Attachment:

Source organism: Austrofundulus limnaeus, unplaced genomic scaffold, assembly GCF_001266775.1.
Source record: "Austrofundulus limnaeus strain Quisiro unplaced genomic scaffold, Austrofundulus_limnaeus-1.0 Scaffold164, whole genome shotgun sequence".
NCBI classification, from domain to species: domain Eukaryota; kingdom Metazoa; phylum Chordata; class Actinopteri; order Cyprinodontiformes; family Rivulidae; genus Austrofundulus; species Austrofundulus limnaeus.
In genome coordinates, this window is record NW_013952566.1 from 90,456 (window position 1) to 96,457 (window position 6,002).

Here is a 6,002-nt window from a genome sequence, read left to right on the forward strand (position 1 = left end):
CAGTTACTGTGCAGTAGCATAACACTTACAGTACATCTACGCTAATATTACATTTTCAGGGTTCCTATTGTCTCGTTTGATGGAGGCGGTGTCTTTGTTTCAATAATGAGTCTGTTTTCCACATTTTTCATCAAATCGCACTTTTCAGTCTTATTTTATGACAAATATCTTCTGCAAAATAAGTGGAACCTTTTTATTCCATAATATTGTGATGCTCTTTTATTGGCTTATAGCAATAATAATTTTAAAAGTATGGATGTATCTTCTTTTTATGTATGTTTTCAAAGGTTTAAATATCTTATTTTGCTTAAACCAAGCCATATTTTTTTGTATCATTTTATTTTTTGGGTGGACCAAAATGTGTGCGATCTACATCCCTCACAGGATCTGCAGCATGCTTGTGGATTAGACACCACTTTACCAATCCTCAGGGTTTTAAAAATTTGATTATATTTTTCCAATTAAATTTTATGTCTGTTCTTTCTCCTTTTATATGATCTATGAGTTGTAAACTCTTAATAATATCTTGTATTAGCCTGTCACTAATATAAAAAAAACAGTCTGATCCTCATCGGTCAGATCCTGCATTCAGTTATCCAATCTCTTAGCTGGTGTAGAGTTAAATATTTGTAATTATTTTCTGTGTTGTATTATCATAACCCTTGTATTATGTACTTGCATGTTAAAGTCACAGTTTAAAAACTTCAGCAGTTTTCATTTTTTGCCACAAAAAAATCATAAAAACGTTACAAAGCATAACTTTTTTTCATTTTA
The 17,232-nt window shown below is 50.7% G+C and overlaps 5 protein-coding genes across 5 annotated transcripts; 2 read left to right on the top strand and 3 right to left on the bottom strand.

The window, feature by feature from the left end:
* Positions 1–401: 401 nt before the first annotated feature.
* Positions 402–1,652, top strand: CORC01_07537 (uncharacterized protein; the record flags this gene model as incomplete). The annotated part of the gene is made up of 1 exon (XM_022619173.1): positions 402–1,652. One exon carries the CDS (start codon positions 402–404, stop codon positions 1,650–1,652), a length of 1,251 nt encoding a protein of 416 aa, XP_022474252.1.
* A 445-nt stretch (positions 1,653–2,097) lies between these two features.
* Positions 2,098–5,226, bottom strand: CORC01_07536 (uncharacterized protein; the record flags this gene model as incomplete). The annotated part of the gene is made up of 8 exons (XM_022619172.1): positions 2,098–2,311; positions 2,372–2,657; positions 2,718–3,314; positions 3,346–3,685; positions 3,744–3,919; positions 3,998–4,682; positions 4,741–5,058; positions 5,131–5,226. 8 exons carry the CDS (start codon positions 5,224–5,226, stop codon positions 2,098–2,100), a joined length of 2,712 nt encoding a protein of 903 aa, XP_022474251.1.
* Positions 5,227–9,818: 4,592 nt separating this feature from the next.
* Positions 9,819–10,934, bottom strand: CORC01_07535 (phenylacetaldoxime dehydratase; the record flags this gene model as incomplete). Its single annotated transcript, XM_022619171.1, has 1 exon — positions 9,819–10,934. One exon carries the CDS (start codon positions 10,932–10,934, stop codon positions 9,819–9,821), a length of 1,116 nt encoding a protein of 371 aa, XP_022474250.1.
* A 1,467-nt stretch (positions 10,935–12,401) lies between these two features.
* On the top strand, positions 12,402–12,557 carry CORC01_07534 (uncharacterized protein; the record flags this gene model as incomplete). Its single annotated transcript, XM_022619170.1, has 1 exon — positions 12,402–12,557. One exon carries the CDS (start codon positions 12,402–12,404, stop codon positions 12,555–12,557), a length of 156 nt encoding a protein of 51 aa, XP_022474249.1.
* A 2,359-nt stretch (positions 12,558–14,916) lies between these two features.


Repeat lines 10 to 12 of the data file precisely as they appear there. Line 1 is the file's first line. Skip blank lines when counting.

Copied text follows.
* Positions 402–1,652, top strand: CORC01_07537 (uncharacterized protein; the record flags this gene model as incomplete). The annotated part of the gene is made up of 1 exon (XM_022619173.1): positions 402–1,652. One exon carries the CDS (start codon positions 402–404, stop codon positions 1,650–1,652), a length of 1,251 nt encoding a protein of 416 aa, XP_022474252.1.
* A 445-nt stretch (positions 1,653–2,097) lies between these two features.
* Positions 2,098–5,226, bottom strand: CORC01_07536 (uncharacterized protein; the record flags this gene model as incomplete). The annotated part of the gene is made up of 8 exons (XM_022619172.1): positions 2,098–2,311; positions 2,372–2,657; positions 2,718–3,314; positions 3,346–3,685; positions 3,744–3,919; positions 3,998–4,682; positions 4,741–5,058; positions 5,131–5,226. 8 exons carry the CDS (start codon positions 5,224–5,226, stop codon positions 2,098–2,100), a joined length of 2,712 nt encoding a protein of 903 aa, XP_022474251.1.